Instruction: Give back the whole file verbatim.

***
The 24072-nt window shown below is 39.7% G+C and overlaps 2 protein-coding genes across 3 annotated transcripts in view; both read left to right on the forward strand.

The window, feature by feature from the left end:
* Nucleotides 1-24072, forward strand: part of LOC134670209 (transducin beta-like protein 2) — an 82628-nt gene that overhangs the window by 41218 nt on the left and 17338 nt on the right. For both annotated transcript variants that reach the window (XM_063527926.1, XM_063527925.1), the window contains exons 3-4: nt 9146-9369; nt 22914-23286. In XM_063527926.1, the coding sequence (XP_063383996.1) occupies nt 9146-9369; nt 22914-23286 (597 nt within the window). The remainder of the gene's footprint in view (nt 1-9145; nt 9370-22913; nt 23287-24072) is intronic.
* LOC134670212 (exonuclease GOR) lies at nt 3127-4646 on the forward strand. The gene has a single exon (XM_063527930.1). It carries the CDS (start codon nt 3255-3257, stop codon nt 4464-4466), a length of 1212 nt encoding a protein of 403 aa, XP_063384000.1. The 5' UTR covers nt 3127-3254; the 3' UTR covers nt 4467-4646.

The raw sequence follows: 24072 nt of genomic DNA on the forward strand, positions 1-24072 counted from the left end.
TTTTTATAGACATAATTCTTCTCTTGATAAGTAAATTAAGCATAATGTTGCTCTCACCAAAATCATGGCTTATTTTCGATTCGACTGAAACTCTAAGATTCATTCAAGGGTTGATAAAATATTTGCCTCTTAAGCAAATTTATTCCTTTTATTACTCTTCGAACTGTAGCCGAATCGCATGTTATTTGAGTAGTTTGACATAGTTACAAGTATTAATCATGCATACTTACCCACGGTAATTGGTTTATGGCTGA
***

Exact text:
The 24072-nt window shown below is 39.7% G+C and overlaps 2 protein-coding genes across 3 annotated transcripts in view; both read left to right on the forward strand.

The window, feature by feature from the left end:
* Nucleotides 1-24072, forward strand: part of LOC134670209 (transducin beta-like protein 2) — an 82628-nt gene that overhangs the window by 41218 nt on the left and 17338 nt on the right. For both annotated transcript variants that reach the window (XM_063527926.1, XM_063527925.1), the window contains exons 3-4: nt 9146-9369; nt 22914-23286. In XM_063527926.1, the coding sequence (XP_063383996.1) occupies nt 9146-9369; nt 22914-23286 (597 nt within the window). The remainder of the gene's footprint in view (nt 1-9145; nt 9370-22913; nt 23287-24072) is intronic.
* LOC134670212 (exonuclease GOR) lies at nt 3127-4646 on the forward strand. The gene has a single exon (XM_063527930.1). It carries the CDS (start codon nt 3255-3257, stop codon nt 4464-4466), a length of 1212 nt encoding a protein of 403 aa, XP_063384000.1. The 5' UTR covers nt 3127-3254; the 3' UTR covers nt 4467-4646.

The raw sequence follows: 24072 nt of genomic DNA on the forward strand, positions 1-24072 counted from the left end.
TTTTTATAGACATAATTCTTCTCTTGATAAGTAAATTAAGCATAATGTTGCTCTCACCAAAATCATGGCTTATTTTCGATTCGACTGAAACTCTAAGATTCATTCAAGGGTTGATAAAATATTTGCCTCTTAAGCAAATTTATTCCTTTTATTACTCTTCGAACTGTAGCCGAATCGCATGTTATTTGAGTAGTTTGACATAGTTACAAGTATTAATCATGCATACTTACCCACGGTAATTGGTTTATGGCTGA